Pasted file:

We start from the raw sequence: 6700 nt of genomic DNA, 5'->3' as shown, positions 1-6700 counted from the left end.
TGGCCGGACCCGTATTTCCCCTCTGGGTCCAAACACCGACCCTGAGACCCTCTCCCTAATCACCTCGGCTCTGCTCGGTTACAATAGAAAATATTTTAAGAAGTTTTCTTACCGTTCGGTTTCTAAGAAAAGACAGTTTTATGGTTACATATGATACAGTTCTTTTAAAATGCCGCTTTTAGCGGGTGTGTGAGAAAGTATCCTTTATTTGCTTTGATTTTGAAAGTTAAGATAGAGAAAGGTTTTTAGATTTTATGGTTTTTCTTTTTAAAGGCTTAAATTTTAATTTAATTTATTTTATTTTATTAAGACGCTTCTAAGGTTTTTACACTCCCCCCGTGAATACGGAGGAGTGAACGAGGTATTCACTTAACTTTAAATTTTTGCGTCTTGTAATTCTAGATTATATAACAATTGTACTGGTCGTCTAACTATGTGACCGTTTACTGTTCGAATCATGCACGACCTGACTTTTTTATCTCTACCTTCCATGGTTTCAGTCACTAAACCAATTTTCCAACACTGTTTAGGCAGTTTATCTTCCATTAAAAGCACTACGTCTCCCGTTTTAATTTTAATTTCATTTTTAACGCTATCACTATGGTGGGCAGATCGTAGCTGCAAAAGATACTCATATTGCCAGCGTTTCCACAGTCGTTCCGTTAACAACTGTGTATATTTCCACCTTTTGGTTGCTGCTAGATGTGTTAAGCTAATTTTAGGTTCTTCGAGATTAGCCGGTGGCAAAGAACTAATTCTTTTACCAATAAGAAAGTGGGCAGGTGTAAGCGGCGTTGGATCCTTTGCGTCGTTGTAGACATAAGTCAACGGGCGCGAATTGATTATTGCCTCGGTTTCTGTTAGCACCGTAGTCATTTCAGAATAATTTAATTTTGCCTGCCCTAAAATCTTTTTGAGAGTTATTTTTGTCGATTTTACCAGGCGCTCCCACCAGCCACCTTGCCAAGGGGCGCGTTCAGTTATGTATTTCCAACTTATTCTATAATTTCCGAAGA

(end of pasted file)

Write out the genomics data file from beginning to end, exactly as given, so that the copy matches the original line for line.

We start from the raw sequence: 6700 nt of genomic DNA, 5'->3' as shown, positions 1-6700 counted from the left end.
TGGCCGGACCCGTATTTCCCCTCTGGGTCCAAACACCGACCCTGAGACCCTCTCCCTAATCACCTCGGCTCTGCTCGGTTACAATAGAAAATATTTTAAGAAGTTTTCTTACCGTTCGGTTTCTAAGAAAAGACAGTTTTATGGTTACATATGATACAGTTCTTTTAAAATGCCGCTTTTAGCGGGTGTGTGAGAAAGTATCCTTTATTTGCTTTGATTTTGAAAGTTAAGATAGAGAAAGGTTTTTAGATTTTATGGTTTTTCTTTTTAAAGGCTTAAATTTTAATTTAATTTATTTTATTTTATTAAGACGCTTCTAAGGTTTTTACACTCCCCCCGTGAATACGGAGGAGTGAACGAGGTATTCACTTAACTTTAAATTTTTGCGTCTTGTAATTCTAGATTATATAACAATTGTACTGGTCGTCTAACTATGTGACCGTTTACTGTTCGAATCATGCACGACCTGACTTTTTTATCTCTACCTTCCATGGTTTCAGTCACTAAACCAATTTTCCAACACTGTTTAGGCAGTTTATCTTCCATTAAAAGCACTACGTCTCCCGTTTTAATTTTAATTTCATTTTTAACGCTATCACTATGGTGGGCAGATCGTAGCTGCAAAAGATACTCATATTGCCAGCGTTTCCACAGTCGTTCCGTTAACAACTGTGTATATTTCCACCTTTTGGTTGCTGCTAGATGTGTTAAGCTAATTTTAGGTTCTTCGAGATTAGCCGGTGGCAAAGAACTAATTCTTTTACCAATAAGAAAGTGGGCAGGTGTAAGCGGCGTTGGATCCTTTGCGTCGTTGTAGACATAAGTCAACGGGCGCGAATTGATTATTGCCTCGGTTTCTGTTAGCACCGTAGTCATTTCAGAATAATTTAATTTTGCCTGCCCTAAAATCTTTTTGAGAGTTATTTTTGTCGATTTTACCAGGCGCTCCCACCAGCCACCTTGCCAAGGGGCGCGTTCAGTTATGTATTTCCAACTTATTCTATAATTTCCGAAGA